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certsling 0.8.0

Opinionated letsencrypt acme client working via a ssh port forward.

certsling

An opinionated script to sign tls keys via letsencrypt on your local computer by forwarding the HTTP/DNS challenge via ssh.

Installation

Best installed via pipsi:

% pipsi install certsling

Or some other way to install a python package with included scripts.

Requirements

You need an openssl executable in your path for key generation and signing.

Testing with staging server

With the -s option you can use the staging server of letsencrypt. This is advised, so you don’t run into quota limits or similar until your setup works. The resulting certificate won’t validate, but otherwise has the same content as a regular certificate.

Basic usage

Create a directory with the email address as the name, which you want to use for authentication with letsencrypt. For example webmaster@example.com:

% mkdir webmaster@example.com

Create a ssh connection to your server which forwards a remote port to the local port 8080:

% ssh root@example.com -R 8080:localhost:8080

On your server the webserver needs to proxy requests to example.com:80/.well-known/acme-challenge/* to that forwarded port. An example for nginx:

location /.well-known/acme-challenge/ {
    proxy_pass http://localhost:8080;
}

From the directory you created earlier, invoke the certsling script with for example:

% cd webmaster@example.com
% certsling example.com www.example.com

On first run, you are asked whether to create a user.key for authorization with letsencrypt.

After that, challenges for the selected domains are created and a server is started on port 8080 to provide responses. Your remote web server proxies them through the ssh connection to the locally running server.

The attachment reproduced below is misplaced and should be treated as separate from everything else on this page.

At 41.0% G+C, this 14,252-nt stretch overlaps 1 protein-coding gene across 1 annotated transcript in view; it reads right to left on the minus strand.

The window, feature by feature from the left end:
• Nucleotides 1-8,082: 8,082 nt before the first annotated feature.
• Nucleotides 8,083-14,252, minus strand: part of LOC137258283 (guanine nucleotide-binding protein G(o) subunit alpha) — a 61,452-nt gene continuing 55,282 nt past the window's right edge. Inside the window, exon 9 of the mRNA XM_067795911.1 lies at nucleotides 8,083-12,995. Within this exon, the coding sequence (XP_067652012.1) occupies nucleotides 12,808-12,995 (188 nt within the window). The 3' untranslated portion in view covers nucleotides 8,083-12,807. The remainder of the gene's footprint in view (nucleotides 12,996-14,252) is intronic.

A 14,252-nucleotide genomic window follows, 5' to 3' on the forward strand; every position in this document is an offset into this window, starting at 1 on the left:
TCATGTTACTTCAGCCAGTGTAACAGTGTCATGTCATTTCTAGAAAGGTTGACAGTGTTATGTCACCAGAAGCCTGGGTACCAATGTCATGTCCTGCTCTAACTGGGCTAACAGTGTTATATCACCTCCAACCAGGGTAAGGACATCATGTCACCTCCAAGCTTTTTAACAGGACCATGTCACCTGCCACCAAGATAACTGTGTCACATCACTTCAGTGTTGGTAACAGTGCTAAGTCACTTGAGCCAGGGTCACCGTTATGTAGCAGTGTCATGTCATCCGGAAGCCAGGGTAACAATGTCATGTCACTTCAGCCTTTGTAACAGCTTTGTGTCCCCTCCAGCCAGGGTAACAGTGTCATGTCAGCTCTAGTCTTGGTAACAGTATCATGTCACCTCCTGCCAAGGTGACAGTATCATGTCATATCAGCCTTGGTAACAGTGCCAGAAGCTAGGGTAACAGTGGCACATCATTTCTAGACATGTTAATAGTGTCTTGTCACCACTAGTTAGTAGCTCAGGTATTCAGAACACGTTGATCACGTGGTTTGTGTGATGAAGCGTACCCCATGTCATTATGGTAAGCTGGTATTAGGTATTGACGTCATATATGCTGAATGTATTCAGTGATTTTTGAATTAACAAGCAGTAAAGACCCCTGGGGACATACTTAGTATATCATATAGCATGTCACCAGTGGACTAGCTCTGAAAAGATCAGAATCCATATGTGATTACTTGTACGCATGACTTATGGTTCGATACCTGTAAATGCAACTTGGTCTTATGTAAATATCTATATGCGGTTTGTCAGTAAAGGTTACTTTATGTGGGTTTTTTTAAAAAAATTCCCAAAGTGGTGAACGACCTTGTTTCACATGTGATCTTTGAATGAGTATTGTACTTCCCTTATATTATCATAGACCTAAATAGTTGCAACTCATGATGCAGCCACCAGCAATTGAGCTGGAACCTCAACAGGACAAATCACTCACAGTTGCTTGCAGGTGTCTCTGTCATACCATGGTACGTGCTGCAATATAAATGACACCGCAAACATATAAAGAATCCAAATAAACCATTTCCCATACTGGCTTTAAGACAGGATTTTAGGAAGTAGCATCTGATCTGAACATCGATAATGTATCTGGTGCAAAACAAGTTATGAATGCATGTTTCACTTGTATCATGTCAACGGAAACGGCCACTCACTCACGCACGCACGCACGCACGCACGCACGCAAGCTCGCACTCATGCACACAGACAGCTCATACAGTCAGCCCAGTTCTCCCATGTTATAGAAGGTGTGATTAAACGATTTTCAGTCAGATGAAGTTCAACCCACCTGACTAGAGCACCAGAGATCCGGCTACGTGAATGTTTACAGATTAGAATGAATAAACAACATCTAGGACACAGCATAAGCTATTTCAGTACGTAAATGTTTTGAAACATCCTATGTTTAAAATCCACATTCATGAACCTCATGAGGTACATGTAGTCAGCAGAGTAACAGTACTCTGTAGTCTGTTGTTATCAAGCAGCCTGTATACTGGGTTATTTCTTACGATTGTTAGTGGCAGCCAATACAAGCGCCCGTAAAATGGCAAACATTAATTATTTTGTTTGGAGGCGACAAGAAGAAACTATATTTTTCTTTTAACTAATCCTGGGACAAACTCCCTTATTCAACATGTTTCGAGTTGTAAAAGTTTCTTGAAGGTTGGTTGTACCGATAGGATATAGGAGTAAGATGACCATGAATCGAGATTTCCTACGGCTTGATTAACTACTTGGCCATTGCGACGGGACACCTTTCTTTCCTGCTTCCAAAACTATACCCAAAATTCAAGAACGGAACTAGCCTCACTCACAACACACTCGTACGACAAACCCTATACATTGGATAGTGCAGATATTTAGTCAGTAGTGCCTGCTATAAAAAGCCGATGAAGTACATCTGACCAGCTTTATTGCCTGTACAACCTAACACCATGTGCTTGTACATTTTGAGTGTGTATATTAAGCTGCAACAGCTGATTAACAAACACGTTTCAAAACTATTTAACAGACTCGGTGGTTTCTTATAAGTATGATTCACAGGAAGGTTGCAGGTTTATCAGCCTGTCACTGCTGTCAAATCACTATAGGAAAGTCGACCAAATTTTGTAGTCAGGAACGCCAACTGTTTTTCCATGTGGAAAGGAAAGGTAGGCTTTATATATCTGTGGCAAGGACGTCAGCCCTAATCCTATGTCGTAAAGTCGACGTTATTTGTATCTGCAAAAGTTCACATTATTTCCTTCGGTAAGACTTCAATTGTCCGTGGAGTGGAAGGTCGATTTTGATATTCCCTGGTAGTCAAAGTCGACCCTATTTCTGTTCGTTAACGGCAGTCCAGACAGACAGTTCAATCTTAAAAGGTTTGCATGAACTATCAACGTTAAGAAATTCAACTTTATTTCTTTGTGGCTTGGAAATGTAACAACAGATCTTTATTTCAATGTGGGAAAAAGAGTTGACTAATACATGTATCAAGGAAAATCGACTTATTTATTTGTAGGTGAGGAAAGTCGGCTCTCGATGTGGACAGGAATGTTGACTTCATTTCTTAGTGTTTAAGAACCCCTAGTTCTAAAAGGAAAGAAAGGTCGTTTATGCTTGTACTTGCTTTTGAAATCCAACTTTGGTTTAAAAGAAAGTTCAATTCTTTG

If all went well, you get a server key and certificate in a new example.com folder:

% ls example.com
...
example.com-chained.crt
example.com.crt
example.com.key

The example.com-chained.crt file contains the full chain of you certificate together with the letsencrypt certificate.

Advanced usage

To use DNS based authentication, you need to have socat on your server. Additionally you need to setup your DNS, so it delegates _acme-challenge requests to your server. For that you can add something similar to this to your zone file or equivalent:

_acme-challenge IN NS www
_acme-challenge.www IN NS www

For the forwarding, you need to add port 8053:: Create a ssh connection to your server which forwards a remote port to the local port 8080:

% ssh root@example.com -R 8080:localhost:8080 -R 8053:localhost:8053

Then in that ssh session, run the following to forward UDP port 53 to TCP on port 8053:

# socat -T15 udp4-recvfrom:53,reuseaddr,fork tcp:localhost:8053

For certsling you need to add the –dns` option:

% certsling --dns example.com www.example.com

It will then first try the HTTP challenge and if that fails it will try the DNS challenge.

Changelog

0.8.0 - 2017-01-04

  • Add new --update (-u) option to avoid having to remember the settings for each domain. [fschulze]
  • Ask to repeat csr and crt generation on failure. [solidgoldbomb]
  • Switch to dnspython after it merged with dnspython3. [fschulze]

0.7.0 - 2016-12-30

  • Renamed to certsling. [fschulze]
  • Use symmetric difference in verify_domains. This catches problems due to typos in domain names and some other cases. [solidgoldbomb]
  • Update list of issuer names checked in verify_crt. [solidgoldbomb (Stacey Sheldon)]
  • More detailed error reporting. [fschulze]
  • Ask to agree to terms of use of letsencrypt and allow updating the registration. [fschulze]

0.6.0 - 2016-05-09

  • Upgrade to new X3 authority. [fschulze]

0.5.0 - 2016-02-12

  • Allow selection of letsencrypt.org staging server with -s option. [fschulze]

0.4.1 - 2016-01-29

  • Fix issue that the -chained.crt file wasn’t updated. [fschulze]

0.4.0 - 2016-01-12

  • Initial release [fschulze]
 
File Type Py Version Uploaded on Size
certsling-0.8.0-py2.py3-none-any.whl (md5) Python Wheel 2.7 2017-01-04 13KB
certsling-0.8.0.tar.gz (md5) Source 2017-01-04 14KB